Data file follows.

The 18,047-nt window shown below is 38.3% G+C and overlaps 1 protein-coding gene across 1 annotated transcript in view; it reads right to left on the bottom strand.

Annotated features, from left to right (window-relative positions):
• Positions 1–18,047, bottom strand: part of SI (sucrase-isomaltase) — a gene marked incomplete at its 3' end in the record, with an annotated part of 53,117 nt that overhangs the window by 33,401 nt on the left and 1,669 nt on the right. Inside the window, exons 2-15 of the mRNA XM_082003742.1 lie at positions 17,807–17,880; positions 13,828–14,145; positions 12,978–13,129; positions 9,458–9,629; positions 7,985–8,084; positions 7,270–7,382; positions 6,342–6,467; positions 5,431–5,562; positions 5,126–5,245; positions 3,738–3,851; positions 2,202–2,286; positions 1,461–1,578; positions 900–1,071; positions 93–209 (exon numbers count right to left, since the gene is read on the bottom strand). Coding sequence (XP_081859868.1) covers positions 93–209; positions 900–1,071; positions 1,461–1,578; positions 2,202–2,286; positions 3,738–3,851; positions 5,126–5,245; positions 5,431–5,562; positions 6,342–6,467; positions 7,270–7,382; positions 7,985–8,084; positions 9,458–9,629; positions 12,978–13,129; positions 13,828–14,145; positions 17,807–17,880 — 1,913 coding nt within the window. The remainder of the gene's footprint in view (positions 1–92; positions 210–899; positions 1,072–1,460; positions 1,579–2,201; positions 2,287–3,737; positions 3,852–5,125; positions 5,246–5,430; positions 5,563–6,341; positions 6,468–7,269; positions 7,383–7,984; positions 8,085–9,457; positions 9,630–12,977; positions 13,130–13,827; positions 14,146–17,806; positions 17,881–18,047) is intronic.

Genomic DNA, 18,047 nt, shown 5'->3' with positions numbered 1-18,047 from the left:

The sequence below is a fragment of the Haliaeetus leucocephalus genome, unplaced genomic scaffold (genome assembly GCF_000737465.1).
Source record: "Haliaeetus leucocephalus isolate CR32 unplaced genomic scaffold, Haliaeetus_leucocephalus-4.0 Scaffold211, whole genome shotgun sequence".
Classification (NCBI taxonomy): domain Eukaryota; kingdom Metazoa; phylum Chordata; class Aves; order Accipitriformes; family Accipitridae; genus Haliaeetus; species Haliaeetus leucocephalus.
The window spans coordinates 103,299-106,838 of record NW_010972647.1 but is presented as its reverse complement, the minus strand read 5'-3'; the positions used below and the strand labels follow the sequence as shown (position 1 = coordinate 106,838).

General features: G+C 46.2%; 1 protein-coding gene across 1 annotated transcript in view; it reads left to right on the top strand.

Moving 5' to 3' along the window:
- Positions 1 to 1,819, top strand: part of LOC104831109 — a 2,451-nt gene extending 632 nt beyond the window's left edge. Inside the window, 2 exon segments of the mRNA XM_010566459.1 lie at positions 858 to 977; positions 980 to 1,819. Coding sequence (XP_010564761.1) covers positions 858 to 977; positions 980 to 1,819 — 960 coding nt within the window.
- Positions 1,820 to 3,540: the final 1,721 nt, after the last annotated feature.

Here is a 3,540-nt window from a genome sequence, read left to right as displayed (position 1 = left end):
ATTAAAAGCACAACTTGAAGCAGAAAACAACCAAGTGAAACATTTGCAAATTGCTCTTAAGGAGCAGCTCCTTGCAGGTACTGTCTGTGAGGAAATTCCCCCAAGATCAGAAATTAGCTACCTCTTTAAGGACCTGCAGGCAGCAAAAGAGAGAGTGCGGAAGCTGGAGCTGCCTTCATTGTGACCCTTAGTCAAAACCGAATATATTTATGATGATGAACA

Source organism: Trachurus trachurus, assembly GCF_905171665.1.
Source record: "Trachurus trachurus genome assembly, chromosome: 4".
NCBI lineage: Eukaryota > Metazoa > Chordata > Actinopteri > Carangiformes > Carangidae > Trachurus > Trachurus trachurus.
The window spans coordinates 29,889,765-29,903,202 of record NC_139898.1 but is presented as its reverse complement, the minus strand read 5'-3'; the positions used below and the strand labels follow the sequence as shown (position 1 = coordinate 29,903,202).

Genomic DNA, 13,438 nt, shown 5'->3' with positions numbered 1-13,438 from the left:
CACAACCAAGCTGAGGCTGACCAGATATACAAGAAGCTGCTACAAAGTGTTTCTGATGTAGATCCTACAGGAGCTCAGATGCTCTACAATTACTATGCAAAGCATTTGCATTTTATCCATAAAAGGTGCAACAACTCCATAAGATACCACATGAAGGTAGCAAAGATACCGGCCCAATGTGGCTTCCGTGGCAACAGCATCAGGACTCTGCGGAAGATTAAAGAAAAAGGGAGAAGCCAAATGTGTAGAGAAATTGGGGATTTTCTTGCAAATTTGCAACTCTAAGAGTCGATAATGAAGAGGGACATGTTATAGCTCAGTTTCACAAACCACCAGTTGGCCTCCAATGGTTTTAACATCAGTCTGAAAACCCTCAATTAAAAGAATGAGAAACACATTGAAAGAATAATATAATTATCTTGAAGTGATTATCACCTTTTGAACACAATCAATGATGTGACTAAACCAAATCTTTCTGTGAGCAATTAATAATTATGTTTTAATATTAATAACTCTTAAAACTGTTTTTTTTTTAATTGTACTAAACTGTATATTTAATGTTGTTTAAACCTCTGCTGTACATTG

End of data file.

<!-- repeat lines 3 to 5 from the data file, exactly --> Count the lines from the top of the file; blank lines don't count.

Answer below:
• Positions 1–18,047, bottom strand: part of SI (sucrase-isomaltase) — a gene marked incomplete at its 3' end in the record, with an annotated part of 53,117 nt that overhangs the window by 33,401 nt on the left and 1,669 nt on the right. Inside the window, exons 2-15 of the mRNA XM_082003742.1 lie at positions 17,807–17,880; positions 13,828–14,145; positions 12,978–13,129; positions 9,458–9,629; positions 7,985–8,084; positions 7,270–7,382; positions 6,342–6,467; positions 5,431–5,562; positions 5,126–5,245; positions 3,738–3,851; positions 2,202–2,286; positions 1,461–1,578; positions 900–1,071; positions 93–209 (exon numbers count right to left, since the gene is read on the bottom strand). Coding sequence (XP_081859868.1) covers positions 93–209; positions 900–1,071; positions 1,461–1,578; positions 2,202–2,286; positions 3,738–3,851; positions 5,126–5,245; positions 5,431–5,562; positions 6,342–6,467; positions 7,270–7,382; positions 7,985–8,084; positions 9,458–9,629; positions 12,978–13,129; positions 13,828–14,145; positions 17,807–17,880 — 1,913 coding nt within the window. The remainder of the gene's footprint in view (positions 1–92; positions 210–899; positions 1,072–1,460; positions 1,579–2,201; positions 2,287–3,737; positions 3,852–5,125; positions 5,246–5,430; positions 5,563–6,341; positions 6,468–7,269; positions 7,383–7,984; positions 8,085–9,457; positions 9,630–12,977; positions 13,130–13,827; positions 14,146–17,806; positions 17,881–18,047) is intronic.

Genomic DNA, 18,047 nt, shown 5'->3' with positions numbered 1-18,047 from the left:

The sequence below is a fragment of the Haliaeetus leucocephalus genome, unplaced genomic scaffold (genome assembly GCF_000737465.1).